You’d expect the story of a young woman crawling out of abject poverty and an exploitative dead-end career into a professional well-respected vocation to be heralded with praise. But this story does not end well. The woman, having spent years putting a dark past behind her, is once again punished and ultimately ridiculed — kicked back into the dirt from whence she came.

Because if you were once involved in the sex industry you can never be a teacher. In fact, that pretty much means that you are never qualified to do any work beside sex work.

It’s not the sex industry that is the problem. It’s our inability to separate it from real life and real people.

Over and over again the major news networks recycle the same story — small town teacher discovered to have once posed nude is not only fired, but propped up for public scorn.

Cristy Nicole Deweese, a high school Spanish teacher in Dallas, Texas, is the most recent subject to be brought under the gavel after it was revealed that she had posed for “Playboy” in 2011. After briefly deliberating, the school board made the decision to terminate her, despite the fact that the picture was taken before she was ever employed by the school district.

Was she a good teacher? How far behind her was this explicit past?

For me, though, the real question is: Why does this even matter? What about posing nude makes her unfit to teach children? Does it make her a bad teacher? Is the fact that she once displayed her body mean that she is going to be more sexualized by her young, impressionable male students, who would have never discovered her pictures if they had not been searching for pornography anyway?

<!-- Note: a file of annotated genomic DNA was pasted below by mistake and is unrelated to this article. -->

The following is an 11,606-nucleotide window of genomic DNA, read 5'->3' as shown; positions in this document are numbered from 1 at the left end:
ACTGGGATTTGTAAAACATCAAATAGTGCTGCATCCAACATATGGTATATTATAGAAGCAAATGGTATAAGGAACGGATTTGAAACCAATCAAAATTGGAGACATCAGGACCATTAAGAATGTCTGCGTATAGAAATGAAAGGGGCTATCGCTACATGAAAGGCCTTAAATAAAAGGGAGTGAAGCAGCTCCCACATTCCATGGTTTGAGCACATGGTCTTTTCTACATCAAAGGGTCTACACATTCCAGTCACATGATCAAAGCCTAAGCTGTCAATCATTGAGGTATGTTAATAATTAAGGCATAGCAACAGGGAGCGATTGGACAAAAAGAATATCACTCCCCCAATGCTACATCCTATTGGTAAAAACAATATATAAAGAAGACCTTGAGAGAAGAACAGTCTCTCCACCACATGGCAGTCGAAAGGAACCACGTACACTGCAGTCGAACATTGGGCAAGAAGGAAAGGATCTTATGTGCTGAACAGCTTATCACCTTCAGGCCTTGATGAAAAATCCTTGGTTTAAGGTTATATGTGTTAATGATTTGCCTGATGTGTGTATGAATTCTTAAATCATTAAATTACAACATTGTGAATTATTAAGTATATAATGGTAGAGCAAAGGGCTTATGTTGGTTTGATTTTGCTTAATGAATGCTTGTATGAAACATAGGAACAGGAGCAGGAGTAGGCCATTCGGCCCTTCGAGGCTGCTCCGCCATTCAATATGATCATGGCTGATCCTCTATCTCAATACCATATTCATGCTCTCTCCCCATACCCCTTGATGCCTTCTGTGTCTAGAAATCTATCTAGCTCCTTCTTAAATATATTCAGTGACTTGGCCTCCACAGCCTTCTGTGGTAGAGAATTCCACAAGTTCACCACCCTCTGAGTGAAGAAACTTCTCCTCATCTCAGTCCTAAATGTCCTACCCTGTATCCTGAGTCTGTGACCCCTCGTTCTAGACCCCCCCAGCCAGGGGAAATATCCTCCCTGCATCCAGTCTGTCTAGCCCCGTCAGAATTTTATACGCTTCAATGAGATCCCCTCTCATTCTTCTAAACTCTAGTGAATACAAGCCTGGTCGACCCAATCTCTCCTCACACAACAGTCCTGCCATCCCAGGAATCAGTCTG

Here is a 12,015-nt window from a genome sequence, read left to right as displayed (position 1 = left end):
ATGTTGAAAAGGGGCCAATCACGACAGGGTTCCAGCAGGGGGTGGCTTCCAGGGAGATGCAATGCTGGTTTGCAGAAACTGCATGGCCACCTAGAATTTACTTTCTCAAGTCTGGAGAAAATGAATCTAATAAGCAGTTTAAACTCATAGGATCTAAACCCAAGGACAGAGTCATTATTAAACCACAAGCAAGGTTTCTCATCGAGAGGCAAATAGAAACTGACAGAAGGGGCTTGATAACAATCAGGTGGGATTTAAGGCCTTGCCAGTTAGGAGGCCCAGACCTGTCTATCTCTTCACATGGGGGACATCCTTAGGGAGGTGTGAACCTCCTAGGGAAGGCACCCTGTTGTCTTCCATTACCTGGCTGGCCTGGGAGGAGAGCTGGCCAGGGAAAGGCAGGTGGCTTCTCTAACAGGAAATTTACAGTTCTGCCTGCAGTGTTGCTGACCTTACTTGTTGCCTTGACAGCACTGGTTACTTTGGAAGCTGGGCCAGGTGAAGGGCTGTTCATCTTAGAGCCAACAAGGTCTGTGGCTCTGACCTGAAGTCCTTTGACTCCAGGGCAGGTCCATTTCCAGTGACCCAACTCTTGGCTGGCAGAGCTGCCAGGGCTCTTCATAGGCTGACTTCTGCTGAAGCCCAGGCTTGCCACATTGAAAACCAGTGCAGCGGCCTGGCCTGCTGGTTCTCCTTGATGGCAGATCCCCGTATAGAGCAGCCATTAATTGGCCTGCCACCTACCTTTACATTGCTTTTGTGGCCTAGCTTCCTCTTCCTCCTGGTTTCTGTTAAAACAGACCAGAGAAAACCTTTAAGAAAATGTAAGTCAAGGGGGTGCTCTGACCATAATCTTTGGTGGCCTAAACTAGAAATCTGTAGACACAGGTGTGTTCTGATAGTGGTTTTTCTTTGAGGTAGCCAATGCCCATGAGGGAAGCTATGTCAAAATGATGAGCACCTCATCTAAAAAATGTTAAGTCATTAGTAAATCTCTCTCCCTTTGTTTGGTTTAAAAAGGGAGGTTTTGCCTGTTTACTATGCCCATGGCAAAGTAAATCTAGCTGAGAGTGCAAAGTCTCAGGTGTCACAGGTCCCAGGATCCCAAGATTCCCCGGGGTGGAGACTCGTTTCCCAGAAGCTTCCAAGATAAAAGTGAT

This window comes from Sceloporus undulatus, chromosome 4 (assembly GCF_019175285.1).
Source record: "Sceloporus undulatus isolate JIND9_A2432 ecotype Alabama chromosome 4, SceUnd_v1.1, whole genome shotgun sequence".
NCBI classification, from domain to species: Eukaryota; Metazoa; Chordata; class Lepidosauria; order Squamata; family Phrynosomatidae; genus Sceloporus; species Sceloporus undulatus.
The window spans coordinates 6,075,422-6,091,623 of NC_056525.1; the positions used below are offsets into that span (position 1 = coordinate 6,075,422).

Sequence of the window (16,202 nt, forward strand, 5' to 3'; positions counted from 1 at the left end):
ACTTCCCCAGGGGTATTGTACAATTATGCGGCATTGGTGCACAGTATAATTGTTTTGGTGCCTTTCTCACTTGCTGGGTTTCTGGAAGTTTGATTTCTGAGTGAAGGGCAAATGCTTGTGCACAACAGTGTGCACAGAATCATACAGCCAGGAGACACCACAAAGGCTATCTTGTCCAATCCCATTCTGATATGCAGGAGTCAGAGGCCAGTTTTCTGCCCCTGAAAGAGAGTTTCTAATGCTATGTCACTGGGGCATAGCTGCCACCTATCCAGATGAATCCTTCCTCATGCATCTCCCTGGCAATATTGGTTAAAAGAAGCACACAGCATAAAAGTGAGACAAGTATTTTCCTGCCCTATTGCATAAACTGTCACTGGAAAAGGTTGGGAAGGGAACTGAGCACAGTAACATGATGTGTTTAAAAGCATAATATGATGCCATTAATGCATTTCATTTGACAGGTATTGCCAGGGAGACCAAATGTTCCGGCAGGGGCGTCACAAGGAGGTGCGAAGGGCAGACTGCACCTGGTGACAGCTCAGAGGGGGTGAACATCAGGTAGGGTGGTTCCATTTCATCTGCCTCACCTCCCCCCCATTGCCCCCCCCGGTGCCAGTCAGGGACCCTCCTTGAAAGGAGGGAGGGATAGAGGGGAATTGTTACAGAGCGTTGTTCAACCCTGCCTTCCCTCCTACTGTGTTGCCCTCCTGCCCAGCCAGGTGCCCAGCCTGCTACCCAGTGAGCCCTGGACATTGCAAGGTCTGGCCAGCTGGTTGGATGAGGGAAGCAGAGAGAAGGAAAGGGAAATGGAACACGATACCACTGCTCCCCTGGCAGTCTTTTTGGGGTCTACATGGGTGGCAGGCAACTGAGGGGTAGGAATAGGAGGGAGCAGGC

They are ripping off her clothes in their minds regardless of what they have seen online.

I don’t think women should be losing their jobs over what, to me, appears as a personal triumph. They climbed out of an industry that exploits and harms women, both culturally and physically, and found their way to professional career.

In fact, the amount of strength that they must possess to be able to pull off a transformation like that is amazing. Women like this should be held up as examples, like morbidly obese people who shed hundreds of pounds, for representing the fact that change is possible, that hope can be real.

What society is saying by punishing these women is that you can’t change, that you can’t put the past behind you. It will come back to haunt you and there is nothing you can do about it if you haven’t made great choices your whole life.

But all of this revolves around an even bigger concept. I’m sure you’ve heard the term “slut-shaming” before, and it must sound especially ironic when talking about actual sex workers. But seriously, what is so wrong about working in the sex industry? Why is this a mortal sin, and yet the capitalist infrastructure that has nurtured sex work into a multi-billion dollar industry deserves not even an eyebrow raise?

If capitalism is good, then sex work cannot be deemed as bad. These women are not whores; they are not trash.

They are just doing what they can to make money. Won’t you be lucky enough to choose what allows you to buy bread? Most people don’t get that luxury.

And to those bemoaning, “I don’t want a prostitute teaching my kids!”

Well, that’s completely wrong.

Generalizing someone by a few decisions they made long ago is the same as calling someone a bigot for making one racially insensitive comment. Having done something does not mean you are that thing. And it is foolish to assume that any teacher would bring the sex industry into the classroom.  If, up until that unfortunate discovery, she was regarded as a good teacher, a few old pictures resurfacing does not change that.

Is Anthony Weiner a bad politician because we have seen his wiener? No! His politics and his penis have little to do with each other. Unless of course, it’s the politics about his penis.

And still, after all of that controversy, he ran for public office.

I applaud you, Anthony Weiner, and all victims of slut-shaming who are able to put it behind them.

It’s time we start giving teachers the same chance.

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